“We haven’t been provided with any vending machine or information and the resources that come with it,” a spokesperson for the Wayside Chapel said. “We might come back to them when they are more organised.”
Another local collection point listed was plastics recyclers Globelet, who said “Sorry, we are not involved with this at all.”
In Kings Cross, Peter Sooper, who runs a busy bottle shop said, “I don’t know what to say to people when they ask where to return bottles to.”
One location that did score a hit with Return and Earn’s site is Palacio restaurant in Petersham.
Palacio’s manager Carlos is enthusiastic about the program when he said “We are taking about 1300 bottles a week and I like being part of a recycling program… that’s it.”
Returning to Return and Earn, the site also suggests that Burwood Deluxe Carwash is a registered depot, except that they want a reverse vending machine or they are going to opt out of the program.
Manager Gary said, “I’ve told Cleanaway that I can’t take any more bottles and that they need to put a machine here, but I’ve heard nothing.”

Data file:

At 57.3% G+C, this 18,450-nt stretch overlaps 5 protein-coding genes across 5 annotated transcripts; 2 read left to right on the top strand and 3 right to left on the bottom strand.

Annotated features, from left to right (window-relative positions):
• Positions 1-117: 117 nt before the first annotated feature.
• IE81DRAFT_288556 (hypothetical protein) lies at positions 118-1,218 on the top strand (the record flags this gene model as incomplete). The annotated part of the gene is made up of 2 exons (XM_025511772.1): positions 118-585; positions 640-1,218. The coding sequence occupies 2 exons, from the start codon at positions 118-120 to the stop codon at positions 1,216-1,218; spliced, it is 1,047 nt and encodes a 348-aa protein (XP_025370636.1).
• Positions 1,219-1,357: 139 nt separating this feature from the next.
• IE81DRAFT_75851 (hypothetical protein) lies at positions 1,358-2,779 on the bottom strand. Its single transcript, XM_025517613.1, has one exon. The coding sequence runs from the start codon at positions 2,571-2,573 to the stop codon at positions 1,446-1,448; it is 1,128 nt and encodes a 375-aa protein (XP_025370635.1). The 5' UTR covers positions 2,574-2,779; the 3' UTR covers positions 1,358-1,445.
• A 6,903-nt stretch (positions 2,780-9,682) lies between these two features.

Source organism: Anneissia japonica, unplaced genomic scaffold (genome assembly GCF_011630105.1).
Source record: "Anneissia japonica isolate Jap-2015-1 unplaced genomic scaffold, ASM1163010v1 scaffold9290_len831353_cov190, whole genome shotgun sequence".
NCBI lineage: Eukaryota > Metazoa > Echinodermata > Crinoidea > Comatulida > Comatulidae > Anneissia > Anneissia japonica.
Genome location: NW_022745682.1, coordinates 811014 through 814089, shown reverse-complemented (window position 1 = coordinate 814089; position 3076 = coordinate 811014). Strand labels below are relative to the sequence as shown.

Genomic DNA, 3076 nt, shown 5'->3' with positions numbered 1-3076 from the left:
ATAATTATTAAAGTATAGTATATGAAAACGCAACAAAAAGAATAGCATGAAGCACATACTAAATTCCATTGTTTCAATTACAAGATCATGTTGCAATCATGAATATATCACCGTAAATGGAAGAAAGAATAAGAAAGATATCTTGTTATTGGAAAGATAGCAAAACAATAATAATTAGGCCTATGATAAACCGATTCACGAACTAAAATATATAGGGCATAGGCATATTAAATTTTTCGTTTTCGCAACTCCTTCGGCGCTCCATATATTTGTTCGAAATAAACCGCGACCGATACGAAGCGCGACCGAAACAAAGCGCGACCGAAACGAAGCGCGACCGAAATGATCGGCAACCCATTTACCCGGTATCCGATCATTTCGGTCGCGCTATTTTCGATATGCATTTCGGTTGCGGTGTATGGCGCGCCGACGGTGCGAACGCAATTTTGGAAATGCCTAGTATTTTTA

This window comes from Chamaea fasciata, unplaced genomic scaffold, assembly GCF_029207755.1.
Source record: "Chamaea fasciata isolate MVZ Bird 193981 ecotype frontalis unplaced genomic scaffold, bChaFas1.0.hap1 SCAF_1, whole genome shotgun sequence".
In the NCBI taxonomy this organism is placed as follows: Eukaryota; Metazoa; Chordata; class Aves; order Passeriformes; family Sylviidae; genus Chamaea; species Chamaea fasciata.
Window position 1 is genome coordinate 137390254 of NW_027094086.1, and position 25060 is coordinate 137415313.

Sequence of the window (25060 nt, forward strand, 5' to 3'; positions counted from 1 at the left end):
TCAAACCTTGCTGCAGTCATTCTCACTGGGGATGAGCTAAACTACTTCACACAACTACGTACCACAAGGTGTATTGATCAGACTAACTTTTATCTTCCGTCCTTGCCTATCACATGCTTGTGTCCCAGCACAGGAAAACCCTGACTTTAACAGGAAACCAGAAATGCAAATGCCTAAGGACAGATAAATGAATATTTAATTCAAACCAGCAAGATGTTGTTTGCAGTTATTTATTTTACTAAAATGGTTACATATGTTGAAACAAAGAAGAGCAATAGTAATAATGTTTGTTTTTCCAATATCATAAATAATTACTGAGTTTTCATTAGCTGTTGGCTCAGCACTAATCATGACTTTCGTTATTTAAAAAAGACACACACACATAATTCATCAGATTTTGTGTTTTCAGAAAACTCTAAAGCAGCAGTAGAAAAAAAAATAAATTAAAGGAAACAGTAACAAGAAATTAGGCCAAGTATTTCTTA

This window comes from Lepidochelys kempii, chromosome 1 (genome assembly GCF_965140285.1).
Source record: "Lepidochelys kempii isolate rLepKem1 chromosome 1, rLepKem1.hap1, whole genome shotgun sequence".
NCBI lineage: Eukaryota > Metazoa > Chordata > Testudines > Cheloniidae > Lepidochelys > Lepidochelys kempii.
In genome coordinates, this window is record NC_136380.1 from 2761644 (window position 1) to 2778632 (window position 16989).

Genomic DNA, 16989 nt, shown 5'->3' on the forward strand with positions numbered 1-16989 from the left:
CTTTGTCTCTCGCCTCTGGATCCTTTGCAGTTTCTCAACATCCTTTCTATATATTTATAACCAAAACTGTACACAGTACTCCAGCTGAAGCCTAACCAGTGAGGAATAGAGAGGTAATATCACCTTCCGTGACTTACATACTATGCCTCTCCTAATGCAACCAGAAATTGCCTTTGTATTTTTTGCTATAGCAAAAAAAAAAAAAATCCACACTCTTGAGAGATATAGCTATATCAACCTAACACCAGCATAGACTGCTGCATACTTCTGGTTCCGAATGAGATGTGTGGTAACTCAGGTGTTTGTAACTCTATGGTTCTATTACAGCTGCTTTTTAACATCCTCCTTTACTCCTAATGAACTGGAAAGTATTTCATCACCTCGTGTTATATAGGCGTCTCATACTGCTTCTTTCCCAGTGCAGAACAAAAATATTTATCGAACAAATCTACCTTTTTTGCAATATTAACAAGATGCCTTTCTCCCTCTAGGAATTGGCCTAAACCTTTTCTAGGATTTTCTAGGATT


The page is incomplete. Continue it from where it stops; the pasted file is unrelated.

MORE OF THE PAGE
Coca Cola Amatil were the first major soft drink manufacturer to join the program, but they too have their reservations about how well it is being rolled out.
A spokesperson for Coca Cola Amatil told City Hub,”We’ve been supporters of a cost-effective, well run CDS for some time, but it is evident that setting it up was a major administrative and logistical exercise for government.
“We join with the community in urging the government and network operator to do all they can to keep those collection points rolling out.”
The scheme also needs to address the requirement that all eligible bottles have their labels intact.
Everyone knows that labels have a habit of falling off in the ice slurry that keeps them cool for the barbie.
As City Hub goes to print the Return and Earn website tells me that 73,324,991 bottle have been collected so far, raising the question of whether or not we can believe them?
Cleanaway did not respond to City Hub for this story.